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Nissan Z manual is almost non-existent, now 70% of orders


The new Nissan Z has so far had more than 1200 orders in Australia and has satisfied the company and car enthusiasts alike, about 70% of which are six-speed manual transmissions.

Arrive guaranteed end result in terms of market access and affordability, the Japanese giant decided to use some of the existing parts, including the engine from Infiniti and the existing platform from the 370Z.

However, at the start of the project in 2017, internal pressure killed the manual transmission, according to project leader Hiroshi Tamura, thinking that the demand for such a gearbox would be negligible.

Thankfully, the powers that be eventually agree with Tamura that the need for manuals can still be justified from a business case standpoint.

The Nissan Z manual transmission is the same transmission as the 370Z, although the 3.0-litre twin-turbo V6 makes 298kW and 475Nm of torque (up from 253kW and 371Nm of torque in the 370Z). The main changes are the ‘click’ change point and a slightly smoother shift.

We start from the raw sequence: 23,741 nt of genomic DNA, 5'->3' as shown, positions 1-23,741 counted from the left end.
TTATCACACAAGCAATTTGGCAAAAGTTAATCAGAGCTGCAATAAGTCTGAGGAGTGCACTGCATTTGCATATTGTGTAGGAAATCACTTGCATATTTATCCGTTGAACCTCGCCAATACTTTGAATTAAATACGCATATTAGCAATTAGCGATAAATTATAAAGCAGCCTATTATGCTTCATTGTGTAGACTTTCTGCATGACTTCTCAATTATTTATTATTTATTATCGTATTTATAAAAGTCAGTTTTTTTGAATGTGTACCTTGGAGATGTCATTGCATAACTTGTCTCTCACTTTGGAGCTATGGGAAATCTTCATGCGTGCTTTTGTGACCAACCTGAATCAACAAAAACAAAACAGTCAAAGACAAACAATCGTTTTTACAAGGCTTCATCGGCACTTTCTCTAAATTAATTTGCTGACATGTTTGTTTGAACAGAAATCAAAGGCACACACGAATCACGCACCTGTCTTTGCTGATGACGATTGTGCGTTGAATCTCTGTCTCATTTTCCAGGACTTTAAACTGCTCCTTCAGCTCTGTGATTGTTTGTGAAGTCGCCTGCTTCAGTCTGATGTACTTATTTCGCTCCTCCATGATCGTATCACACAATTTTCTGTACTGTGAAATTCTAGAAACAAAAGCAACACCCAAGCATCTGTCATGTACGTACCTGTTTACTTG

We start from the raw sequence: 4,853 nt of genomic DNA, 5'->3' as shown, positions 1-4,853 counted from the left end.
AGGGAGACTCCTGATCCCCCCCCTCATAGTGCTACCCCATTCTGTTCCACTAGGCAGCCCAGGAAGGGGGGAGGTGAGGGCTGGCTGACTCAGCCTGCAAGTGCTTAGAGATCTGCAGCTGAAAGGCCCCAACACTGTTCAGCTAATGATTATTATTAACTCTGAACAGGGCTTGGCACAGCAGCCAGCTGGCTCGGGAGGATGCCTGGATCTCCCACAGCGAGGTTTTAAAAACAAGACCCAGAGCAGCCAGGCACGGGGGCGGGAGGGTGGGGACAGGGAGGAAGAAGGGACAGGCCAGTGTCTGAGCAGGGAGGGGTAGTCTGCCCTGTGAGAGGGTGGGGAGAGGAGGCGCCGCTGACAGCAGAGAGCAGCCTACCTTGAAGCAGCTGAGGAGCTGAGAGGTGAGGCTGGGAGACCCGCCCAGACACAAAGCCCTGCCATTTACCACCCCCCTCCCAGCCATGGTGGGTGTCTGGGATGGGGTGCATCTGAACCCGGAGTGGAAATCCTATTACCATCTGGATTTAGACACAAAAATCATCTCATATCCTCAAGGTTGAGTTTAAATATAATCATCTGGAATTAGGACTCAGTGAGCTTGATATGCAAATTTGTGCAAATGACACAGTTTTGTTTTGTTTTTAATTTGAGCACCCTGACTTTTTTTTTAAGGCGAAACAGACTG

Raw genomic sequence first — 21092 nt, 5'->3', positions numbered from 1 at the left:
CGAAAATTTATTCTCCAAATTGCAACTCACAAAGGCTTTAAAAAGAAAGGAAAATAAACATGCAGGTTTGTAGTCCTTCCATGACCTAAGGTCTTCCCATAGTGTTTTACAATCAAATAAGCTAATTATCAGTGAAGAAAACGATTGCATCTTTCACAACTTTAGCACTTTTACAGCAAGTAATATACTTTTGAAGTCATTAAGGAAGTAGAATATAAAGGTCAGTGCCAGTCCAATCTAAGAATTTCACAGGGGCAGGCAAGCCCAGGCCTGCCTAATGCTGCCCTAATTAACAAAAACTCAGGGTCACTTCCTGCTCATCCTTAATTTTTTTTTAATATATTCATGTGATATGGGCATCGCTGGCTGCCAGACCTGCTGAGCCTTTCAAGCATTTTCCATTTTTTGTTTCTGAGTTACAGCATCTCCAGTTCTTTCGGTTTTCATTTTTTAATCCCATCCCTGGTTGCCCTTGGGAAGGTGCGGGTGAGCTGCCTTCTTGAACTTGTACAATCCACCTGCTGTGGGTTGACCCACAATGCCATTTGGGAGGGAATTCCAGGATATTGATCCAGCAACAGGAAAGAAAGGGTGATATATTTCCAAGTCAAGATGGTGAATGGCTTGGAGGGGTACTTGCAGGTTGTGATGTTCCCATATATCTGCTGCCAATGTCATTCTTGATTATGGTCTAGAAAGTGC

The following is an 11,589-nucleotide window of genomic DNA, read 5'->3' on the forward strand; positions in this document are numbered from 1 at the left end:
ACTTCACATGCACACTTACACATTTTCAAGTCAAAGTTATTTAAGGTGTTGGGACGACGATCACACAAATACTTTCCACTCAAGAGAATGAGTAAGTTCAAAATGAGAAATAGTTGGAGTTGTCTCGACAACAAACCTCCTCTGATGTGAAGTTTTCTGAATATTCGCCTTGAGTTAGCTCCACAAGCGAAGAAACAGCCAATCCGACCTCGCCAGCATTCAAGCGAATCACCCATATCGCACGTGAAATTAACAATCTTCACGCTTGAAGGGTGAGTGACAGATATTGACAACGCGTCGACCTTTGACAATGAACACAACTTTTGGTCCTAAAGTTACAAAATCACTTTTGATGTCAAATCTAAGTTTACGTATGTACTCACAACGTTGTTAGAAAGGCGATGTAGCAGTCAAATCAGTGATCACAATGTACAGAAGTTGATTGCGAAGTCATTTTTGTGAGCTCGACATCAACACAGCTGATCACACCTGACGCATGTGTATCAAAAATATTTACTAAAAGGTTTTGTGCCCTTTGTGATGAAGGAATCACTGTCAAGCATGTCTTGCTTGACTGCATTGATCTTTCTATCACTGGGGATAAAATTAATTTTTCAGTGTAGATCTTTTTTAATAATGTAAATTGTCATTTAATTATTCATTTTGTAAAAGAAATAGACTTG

The nine-speed automatic is also a ‘special transmission’, once used on cars like the Nissan Frontier/Pathfinder, but specially tuned for the Z.

According to Nissan Australia, the initial high absorption of manual transmissions will decline over the life of the vehicle and will see it account for around 40% of total sales.

In terms of other numbers, the most popular colors are blue with super black roof (26% of orders) and Everest white with super black roof (16% of orders).

Both manual and automatic transmissions have launch control, and the manual transmission also has the ability to shift gears without the driver needing to lift the accelerator.





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